Listings Model

Since we already created the listings app and added it to settings.py, we can proceed to create the listings model in models.py.

Open models.py and start adding the following imports.

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from django.db import models

This import allows us to create models. Every model that we create will inherit from django.db.models.Model, in other words, each model is a subclass of this import.

from django.utils.timezone import now

This import gets the current time for each user based on their individual time zones. If users live in different time zones, this import will adjust that accordingly.

from datetime import datetime

Allows us to get the date and time by providing attributes such as year, month, day, hour, minute, second, and more.

The listings model will have different attributes also known as fields which users will be able to enter or select in order to create a listing. There are many fields that you can add to your listings model depending on your project requirements, so don’t feel obligated to include all the fields listed here. Feel free to edit and add your own fields as needed.

After we’ve added these imports, we can add the following code which will create the listings model.

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CharField

Used for small to large-sized strings.

ImageField

This class has the same attributes and methods from FileField, but also checks if the uploaded file is a valid image. The FileField class can also be used to upload images.

DateTimeField

This class is used to display date and time.

FloatField

Used for floating-point numbers.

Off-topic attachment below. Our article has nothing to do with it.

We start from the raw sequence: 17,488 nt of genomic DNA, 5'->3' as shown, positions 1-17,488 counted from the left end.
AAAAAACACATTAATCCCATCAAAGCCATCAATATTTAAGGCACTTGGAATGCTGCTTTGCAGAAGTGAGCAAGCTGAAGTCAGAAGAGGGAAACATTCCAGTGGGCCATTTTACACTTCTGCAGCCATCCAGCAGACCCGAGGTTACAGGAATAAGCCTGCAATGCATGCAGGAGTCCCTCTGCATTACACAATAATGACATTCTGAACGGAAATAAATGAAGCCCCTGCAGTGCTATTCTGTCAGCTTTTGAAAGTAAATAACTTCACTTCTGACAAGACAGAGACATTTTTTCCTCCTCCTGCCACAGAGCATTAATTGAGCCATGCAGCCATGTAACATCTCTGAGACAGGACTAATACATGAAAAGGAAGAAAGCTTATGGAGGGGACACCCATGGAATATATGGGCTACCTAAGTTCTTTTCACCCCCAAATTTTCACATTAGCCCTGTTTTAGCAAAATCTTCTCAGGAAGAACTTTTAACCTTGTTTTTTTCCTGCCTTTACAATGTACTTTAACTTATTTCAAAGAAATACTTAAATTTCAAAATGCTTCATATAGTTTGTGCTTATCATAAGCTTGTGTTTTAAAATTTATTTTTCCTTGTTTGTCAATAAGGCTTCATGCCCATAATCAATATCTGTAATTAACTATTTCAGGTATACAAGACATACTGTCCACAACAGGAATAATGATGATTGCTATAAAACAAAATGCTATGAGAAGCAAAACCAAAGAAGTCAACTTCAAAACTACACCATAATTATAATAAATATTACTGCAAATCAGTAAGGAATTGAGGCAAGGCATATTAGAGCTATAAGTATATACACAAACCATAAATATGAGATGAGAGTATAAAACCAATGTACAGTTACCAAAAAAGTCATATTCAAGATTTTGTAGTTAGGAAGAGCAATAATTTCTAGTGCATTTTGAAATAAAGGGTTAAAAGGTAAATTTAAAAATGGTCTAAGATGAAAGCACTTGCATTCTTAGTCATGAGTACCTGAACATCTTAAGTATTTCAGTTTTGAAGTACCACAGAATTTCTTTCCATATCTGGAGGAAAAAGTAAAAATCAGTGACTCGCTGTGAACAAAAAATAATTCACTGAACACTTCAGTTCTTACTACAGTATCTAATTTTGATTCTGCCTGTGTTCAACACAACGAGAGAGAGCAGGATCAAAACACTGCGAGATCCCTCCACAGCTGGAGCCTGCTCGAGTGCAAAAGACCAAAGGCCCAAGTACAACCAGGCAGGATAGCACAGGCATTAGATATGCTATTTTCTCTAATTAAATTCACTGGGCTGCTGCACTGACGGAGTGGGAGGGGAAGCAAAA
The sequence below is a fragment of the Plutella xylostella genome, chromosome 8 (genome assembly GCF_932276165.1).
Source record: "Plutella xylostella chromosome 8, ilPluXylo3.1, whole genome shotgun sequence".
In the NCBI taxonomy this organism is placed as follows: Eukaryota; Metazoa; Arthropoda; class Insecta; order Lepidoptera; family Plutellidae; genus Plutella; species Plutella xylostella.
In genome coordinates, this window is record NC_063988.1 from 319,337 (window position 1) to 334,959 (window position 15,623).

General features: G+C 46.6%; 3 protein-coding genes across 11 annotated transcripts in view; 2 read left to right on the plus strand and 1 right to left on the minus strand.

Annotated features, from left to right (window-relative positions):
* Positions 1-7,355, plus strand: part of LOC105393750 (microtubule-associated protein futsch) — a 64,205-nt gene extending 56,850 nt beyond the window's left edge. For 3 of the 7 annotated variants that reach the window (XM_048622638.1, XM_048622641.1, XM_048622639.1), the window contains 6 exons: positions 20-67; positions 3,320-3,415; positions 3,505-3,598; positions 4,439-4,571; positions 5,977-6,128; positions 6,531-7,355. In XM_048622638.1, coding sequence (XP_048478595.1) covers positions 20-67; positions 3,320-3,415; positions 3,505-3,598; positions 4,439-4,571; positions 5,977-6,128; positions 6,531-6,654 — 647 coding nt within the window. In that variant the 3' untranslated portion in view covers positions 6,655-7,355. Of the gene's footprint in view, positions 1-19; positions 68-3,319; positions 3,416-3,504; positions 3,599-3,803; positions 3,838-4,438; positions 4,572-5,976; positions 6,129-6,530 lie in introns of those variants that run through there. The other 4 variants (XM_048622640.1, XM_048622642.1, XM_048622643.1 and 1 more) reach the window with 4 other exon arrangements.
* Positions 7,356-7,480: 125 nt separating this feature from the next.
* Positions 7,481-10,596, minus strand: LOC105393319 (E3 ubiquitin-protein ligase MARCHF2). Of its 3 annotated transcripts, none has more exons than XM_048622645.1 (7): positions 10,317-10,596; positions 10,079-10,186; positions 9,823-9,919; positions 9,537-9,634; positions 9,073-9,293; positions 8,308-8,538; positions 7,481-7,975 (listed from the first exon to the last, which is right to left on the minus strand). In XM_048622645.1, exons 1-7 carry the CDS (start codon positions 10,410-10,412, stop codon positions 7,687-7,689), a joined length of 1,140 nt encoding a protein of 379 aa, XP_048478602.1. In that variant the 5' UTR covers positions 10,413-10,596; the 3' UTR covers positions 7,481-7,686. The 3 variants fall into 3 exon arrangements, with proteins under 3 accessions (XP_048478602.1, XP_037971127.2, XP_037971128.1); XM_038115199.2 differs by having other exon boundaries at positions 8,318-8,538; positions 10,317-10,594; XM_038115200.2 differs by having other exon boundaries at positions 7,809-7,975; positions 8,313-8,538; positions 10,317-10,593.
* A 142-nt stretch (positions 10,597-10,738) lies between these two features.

TextChoices

This is a subclass of the Choices class which allows us to display string choices.

blank

By default, blank is set to False which means that the field will appear as mandatory. This means that the field needs to be filled out otherwise the form won’t be submitted.

When blank is set to True, users can leave the field empty and the form will still be submitted successfully.

str

This method allows us to convert an object into a string. This string representation will show in the admin panel with the field of the object that we return (in this case, the title field).

If we don’t call this method, after we migrate the changes, the admin panel will return the object, but it wouldn’t show a clear name in the admin panel hence difficult to identify.

Before we make migrations to the database, let’s register the model in admin.py, so that it appears in our admin panel.

Go to admin.py in your app’s folder and make the following changes.

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from django.contrib import admin

Imports the admin module.

from .models import model_name

Imports the model into admin.py, so that we can use it without having to write it again. The dot tells Django to search for the model in models.py of the same directory as admin.py.

admin.site.register(model_name)

Registers the model in the admin site.

After we’ve made the respective changes to models.py, issue the migration commands and run the server.

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After you run the server, access the admin site again. You should see a new option for Listings below Groups and Users. Select Listings > Add Listings.

Create some listings of your own. After you do, the listings page should look like the screenshot below. You can see and edit specific listings by clicking on them. Feel free to add more.